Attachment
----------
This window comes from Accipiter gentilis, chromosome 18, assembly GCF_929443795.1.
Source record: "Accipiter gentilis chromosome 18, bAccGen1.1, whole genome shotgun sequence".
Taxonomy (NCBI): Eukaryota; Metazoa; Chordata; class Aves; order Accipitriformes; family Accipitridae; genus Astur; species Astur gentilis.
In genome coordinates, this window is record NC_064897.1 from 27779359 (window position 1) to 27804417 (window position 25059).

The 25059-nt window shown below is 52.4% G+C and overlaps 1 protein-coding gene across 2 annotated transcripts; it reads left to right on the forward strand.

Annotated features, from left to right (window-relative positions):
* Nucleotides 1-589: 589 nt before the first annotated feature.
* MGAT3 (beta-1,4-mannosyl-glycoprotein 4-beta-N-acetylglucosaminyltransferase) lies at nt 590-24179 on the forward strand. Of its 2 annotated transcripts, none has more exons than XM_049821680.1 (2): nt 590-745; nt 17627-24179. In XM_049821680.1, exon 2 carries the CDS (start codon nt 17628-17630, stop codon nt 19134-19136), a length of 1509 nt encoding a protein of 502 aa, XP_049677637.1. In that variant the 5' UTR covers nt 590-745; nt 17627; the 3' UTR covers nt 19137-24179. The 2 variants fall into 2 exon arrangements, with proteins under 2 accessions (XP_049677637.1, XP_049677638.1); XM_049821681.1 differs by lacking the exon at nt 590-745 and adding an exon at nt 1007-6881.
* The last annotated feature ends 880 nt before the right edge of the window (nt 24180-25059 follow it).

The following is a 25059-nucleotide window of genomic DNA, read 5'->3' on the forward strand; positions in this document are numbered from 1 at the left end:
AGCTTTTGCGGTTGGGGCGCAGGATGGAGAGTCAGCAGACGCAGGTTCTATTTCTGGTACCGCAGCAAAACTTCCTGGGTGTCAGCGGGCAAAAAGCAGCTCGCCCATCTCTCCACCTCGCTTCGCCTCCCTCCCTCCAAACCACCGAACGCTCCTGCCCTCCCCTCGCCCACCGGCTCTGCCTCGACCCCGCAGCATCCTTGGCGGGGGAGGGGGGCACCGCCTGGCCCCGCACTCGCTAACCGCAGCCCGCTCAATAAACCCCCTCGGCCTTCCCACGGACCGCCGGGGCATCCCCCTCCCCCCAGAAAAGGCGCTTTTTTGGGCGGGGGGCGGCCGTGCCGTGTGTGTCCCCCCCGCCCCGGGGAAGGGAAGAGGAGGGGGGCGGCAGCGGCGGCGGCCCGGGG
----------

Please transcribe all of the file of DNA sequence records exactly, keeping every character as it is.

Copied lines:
This window comes from Accipiter gentilis, chromosome 18, assembly GCF_929443795.1.
Source record: "Accipiter gentilis chromosome 18, bAccGen1.1, whole genome shotgun sequence".
Taxonomy (NCBI): Eukaryota; Metazoa; Chordata; class Aves; order Accipitriformes; family Accipitridae; genus Astur; species Astur gentilis.
In genome coordinates, this window is record NC_064897.1 from 27779359 (window position 1) to 27804417 (window position 25059).

The 25059-nt window shown below is 52.4% G+C and overlaps 1 protein-coding gene across 2 annotated transcripts; it reads left to right on the forward strand.

Annotated features, from left to right (window-relative positions):
* Nucleotides 1-589: 589 nt before the first annotated feature.
* MGAT3 (beta-1,4-mannosyl-glycoprotein 4-beta-N-acetylglucosaminyltransferase) lies at nt 590-24179 on the forward strand. Of its 2 annotated transcripts, none has more exons than XM_049821680.1 (2): nt 590-745; nt 17627-24179. In XM_049821680.1, exon 2 carries the CDS (start codon nt 17628-17630, stop codon nt 19134-19136), a length of 1509 nt encoding a protein of 502 aa, XP_049677637.1. In that variant the 5' UTR covers nt 590-745; nt 17627; the 3' UTR covers nt 19137-24179. The 2 variants fall into 2 exon arrangements, with proteins under 2 accessions (XP_049677637.1, XP_049677638.1); XM_049821681.1 differs by lacking the exon at nt 590-745 and adding an exon at nt 1007-6881.
* The last annotated feature ends 880 nt before the right edge of the window (nt 24180-25059 follow it).

The following is a 25059-nucleotide window of genomic DNA, read 5'->3' on the forward strand; positions in this document are numbered from 1 at the left end:
AGCTTTTGCGGTTGGGGCGCAGGATGGAGAGTCAGCAGACGCAGGTTCTATTTCTGGTACCGCAGCAAAACTTCCTGGGTGTCAGCGGGCAAAAAGCAGCTCGCCCATCTCTCCACCTCGCTTCGCCTCCCTCCCTCCAAACCACCGAACGCTCCTGCCCTCCCCTCGCCCACCGGCTCTGCCTCGACCCCGCAGCATCCTTGGCGGGGGAGGGGGGCACCGCCTGGCCCCGCACTCGCTAACCGCAGCCCGCTCAATAAACCCCCTCGGCCTTCCCACGGACCGCCGGGGCATCCCCCTCCCCCCAGAAAAGGCGCTTTTTTGGGCGGGGGGCGGCCGTGCCGTGTGTGTCCCCCCCGCCCCGGGGAAGGGAAGAGGAGGGGGGCGGCAGCGGCGGCGGCCCGGGG